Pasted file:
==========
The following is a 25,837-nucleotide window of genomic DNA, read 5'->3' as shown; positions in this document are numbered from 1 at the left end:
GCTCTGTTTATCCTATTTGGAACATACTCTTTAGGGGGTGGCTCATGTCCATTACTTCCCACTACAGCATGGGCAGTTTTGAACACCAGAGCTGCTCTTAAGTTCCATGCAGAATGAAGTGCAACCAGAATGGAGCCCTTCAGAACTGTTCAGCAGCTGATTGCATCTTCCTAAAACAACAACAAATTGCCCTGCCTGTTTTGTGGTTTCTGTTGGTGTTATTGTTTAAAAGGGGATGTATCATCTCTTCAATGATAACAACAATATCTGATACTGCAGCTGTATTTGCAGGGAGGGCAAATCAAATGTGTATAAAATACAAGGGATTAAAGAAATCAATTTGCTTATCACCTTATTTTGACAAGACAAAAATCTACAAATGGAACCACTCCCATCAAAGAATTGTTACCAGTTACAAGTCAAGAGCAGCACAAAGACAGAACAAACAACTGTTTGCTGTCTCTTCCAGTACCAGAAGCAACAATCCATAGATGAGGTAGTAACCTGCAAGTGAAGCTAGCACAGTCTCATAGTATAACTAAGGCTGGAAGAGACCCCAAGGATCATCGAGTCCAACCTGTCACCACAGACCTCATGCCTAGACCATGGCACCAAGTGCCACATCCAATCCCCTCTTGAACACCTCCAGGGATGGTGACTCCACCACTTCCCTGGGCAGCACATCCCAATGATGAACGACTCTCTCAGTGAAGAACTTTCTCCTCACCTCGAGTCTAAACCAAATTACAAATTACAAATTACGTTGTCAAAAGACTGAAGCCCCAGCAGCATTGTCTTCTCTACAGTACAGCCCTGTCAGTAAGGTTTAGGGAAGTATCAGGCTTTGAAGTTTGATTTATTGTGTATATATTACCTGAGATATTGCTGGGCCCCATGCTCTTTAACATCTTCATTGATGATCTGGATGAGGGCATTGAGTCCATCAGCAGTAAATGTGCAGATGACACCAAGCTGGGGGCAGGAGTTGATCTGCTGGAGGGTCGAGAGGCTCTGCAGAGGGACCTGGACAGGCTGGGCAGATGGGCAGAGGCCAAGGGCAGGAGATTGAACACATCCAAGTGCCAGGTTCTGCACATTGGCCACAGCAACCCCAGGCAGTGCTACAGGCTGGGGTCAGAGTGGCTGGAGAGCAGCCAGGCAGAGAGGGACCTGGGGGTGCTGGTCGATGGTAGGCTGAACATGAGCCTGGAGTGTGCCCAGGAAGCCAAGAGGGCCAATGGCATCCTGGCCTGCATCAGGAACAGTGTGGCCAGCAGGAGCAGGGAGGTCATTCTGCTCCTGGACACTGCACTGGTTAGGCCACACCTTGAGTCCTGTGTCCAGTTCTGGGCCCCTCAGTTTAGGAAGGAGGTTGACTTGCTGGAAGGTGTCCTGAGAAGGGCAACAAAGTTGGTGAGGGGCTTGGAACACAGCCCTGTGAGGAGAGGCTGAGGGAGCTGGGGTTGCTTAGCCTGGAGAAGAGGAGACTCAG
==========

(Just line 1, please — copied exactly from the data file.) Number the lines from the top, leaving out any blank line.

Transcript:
The following is a 25,837-nucleotide window of genomic DNA, read 5'->3' as shown; positions in this document are numbered from 1 at the left end: